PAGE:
TikTok is a video platform, and it’s algorithm is one that doesn’t focus on how many followers you have. Important signals are user interaction, video details such as captions and hashtags, and your device and account settings such as country and language. You don’t have to be a big account to get seen here.


Pinterest has a different feed layout and follower strategy compared to other social media platforms, however it still works on an algorithm. Factors here include relevance of topic, quality of a pin, website domain quality and quality of the pinner. The search method works on past content interactions, so you see more of what you have previously searched each time you log in.

How do you optimise your content for algorithms?

Each social platform has its own ways of working and there are varying degrees of insight into each algorithm available. It means there’s a great deal of trial and error involved in getting and maintaining the best reach and engagement on each of your social accounts, however there are things you can do to help.

Social media algorithms use engagement to gauge how sharable your content is. Likes, comments and shares tell the algorithm that users are enjoying a post, and the more engagement it gets, the more likely it is to be pushed out to more people.

So with that, ask questions to encourage comments and post content that is shareable. You want your users to want to engage, comment and share your content. Discover what your audience needs or wants and create content in line with that.

Start creating more video content. As video becomes more and more popular, social media platforms seem to be prioritising this content in their algorithms. Instagram reels for example can gain huge traction in terms of reach and engagement if you create videos using the current trending audio and make it relevant to your brand.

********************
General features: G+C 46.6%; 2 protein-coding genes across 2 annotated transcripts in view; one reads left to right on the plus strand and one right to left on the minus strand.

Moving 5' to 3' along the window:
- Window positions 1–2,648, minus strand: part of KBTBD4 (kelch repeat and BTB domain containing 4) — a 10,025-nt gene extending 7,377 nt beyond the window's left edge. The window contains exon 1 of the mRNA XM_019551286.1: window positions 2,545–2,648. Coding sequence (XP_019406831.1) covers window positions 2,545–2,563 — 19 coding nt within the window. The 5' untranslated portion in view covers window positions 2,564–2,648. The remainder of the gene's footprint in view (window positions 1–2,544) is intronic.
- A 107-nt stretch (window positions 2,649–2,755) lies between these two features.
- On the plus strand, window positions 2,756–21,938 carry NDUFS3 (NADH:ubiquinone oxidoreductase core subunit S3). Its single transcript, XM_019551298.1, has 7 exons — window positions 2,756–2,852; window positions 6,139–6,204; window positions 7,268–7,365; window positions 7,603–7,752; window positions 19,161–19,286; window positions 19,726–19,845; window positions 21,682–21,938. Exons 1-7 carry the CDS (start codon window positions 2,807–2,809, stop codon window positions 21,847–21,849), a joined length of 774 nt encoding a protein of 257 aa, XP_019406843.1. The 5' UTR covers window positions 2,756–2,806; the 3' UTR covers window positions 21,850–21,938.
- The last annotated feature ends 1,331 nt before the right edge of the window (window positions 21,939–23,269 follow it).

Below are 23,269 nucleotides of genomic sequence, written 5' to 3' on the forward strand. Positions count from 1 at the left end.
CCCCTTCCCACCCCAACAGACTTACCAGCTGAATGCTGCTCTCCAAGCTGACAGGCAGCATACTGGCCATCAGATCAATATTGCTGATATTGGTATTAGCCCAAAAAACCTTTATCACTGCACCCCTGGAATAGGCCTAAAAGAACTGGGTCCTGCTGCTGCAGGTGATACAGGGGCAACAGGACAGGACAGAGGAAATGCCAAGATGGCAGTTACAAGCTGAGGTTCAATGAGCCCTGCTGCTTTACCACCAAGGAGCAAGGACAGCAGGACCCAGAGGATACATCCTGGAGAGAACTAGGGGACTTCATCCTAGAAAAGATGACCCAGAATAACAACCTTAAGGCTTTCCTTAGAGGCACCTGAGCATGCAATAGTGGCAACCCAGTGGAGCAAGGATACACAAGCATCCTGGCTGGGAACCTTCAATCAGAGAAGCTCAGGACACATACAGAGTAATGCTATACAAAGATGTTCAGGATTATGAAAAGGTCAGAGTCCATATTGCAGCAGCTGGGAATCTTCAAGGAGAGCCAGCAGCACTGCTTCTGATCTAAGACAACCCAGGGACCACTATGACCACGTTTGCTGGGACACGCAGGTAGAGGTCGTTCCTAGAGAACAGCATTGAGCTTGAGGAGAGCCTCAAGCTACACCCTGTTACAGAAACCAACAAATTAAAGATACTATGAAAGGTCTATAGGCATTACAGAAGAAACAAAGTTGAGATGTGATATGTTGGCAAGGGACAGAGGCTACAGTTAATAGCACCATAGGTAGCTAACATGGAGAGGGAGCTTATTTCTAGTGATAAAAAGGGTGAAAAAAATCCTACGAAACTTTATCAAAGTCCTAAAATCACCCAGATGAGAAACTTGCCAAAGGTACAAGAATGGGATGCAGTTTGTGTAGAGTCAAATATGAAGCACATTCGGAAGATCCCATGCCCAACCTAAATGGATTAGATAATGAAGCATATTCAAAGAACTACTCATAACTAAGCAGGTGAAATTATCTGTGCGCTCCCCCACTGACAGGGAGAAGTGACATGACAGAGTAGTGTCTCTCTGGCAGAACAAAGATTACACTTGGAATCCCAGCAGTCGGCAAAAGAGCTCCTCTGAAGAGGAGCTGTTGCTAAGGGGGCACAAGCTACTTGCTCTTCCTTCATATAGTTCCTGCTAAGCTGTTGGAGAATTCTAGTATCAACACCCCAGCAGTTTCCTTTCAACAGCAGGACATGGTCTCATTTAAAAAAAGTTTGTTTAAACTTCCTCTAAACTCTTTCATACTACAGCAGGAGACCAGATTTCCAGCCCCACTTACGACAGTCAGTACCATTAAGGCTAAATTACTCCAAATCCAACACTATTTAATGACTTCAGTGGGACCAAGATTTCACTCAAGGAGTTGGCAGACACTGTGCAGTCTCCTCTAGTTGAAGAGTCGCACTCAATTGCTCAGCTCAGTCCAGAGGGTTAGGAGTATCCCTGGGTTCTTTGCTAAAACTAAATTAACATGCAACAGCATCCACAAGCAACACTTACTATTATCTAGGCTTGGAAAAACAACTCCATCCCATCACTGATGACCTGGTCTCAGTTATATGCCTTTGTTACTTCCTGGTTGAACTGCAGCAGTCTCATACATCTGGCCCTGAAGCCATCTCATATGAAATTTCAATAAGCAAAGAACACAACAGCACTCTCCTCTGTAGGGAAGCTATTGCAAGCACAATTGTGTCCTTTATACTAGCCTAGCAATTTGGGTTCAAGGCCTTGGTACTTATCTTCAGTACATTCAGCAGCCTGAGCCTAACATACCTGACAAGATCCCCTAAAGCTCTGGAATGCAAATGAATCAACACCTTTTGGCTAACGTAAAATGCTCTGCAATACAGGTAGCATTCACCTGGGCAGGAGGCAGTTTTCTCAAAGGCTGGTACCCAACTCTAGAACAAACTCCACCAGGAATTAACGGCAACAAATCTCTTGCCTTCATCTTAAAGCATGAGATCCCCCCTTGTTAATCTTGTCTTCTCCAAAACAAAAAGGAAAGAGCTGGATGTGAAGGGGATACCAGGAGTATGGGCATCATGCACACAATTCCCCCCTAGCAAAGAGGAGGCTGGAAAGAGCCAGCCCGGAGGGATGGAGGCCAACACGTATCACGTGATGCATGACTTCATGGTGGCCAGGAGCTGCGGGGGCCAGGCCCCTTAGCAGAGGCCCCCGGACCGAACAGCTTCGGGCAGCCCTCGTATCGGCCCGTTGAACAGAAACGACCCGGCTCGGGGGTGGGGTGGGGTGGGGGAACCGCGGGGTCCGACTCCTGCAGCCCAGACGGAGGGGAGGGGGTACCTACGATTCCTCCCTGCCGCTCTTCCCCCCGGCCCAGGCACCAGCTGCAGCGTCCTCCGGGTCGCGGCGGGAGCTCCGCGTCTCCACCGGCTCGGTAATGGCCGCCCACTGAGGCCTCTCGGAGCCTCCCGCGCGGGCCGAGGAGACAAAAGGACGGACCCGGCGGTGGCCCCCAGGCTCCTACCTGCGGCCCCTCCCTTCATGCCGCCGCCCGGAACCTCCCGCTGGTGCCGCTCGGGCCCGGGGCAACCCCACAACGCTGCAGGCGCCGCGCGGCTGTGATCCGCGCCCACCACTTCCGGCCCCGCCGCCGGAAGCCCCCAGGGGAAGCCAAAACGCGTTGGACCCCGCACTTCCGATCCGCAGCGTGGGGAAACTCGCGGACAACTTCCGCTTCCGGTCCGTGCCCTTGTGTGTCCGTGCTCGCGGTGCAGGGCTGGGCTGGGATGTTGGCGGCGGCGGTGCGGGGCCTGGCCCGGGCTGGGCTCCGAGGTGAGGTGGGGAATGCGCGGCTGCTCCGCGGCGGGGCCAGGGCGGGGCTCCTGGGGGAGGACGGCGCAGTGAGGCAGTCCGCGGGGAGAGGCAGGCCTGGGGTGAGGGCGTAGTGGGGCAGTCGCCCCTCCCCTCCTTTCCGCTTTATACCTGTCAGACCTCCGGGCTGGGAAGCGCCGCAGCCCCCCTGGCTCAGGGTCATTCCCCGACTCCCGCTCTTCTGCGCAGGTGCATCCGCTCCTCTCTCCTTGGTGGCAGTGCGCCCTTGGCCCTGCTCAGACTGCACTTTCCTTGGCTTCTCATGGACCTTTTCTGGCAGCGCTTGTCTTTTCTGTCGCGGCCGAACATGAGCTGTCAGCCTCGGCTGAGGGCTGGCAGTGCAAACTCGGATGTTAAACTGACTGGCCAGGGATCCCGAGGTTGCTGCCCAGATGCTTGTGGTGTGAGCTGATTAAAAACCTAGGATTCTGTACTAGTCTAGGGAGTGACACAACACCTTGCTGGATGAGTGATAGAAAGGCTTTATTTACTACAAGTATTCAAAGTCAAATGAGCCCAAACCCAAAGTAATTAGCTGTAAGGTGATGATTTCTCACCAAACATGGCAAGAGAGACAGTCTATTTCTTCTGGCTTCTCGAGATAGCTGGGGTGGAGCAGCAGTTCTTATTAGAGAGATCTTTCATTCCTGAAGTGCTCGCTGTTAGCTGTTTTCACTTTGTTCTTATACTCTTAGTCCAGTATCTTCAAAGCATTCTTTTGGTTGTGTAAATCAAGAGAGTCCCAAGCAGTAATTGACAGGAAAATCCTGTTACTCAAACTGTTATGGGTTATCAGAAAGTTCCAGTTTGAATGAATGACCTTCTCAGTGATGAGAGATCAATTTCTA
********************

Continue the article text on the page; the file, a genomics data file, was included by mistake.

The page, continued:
Make your content searchable by using hashtags on each post. This is most relevant on Instagram, LinkedIn and Twitter. Do research on relevant keywords within your niche. Similarly, by tagging relevant accounts in your posts you can provide them with that little bit of extra reach. Relevant accounts are more likely to engage with and reshare your content following being tagged.

Provide content that is of value to your target audience. Quality of engagement is more important than quantity of views, when it comes to sharing content online.  Create authenticity with content that is relevant to your company and your values.

Optimise your post timing. This can be a case of trial and error but posting when your audience is most likely to be active means your posts are more likely to be seen. Most platform analytic tools will give you an idea of when your users’ most active time periods are.

Of course, algorithms and social media platforms are ever changing…

Don’t be disheartened if you do not forge the immediate results you desire. Keep your business purpose in mind at all times and set long-term goals to work towards.

If your organic social media posts are not performing well, allocate a set amount of your marketing budget to paid social media adverts to reach new, relevant audiences. This tactic can work particularly well if you’re looking for further reach on specific campaign led activities.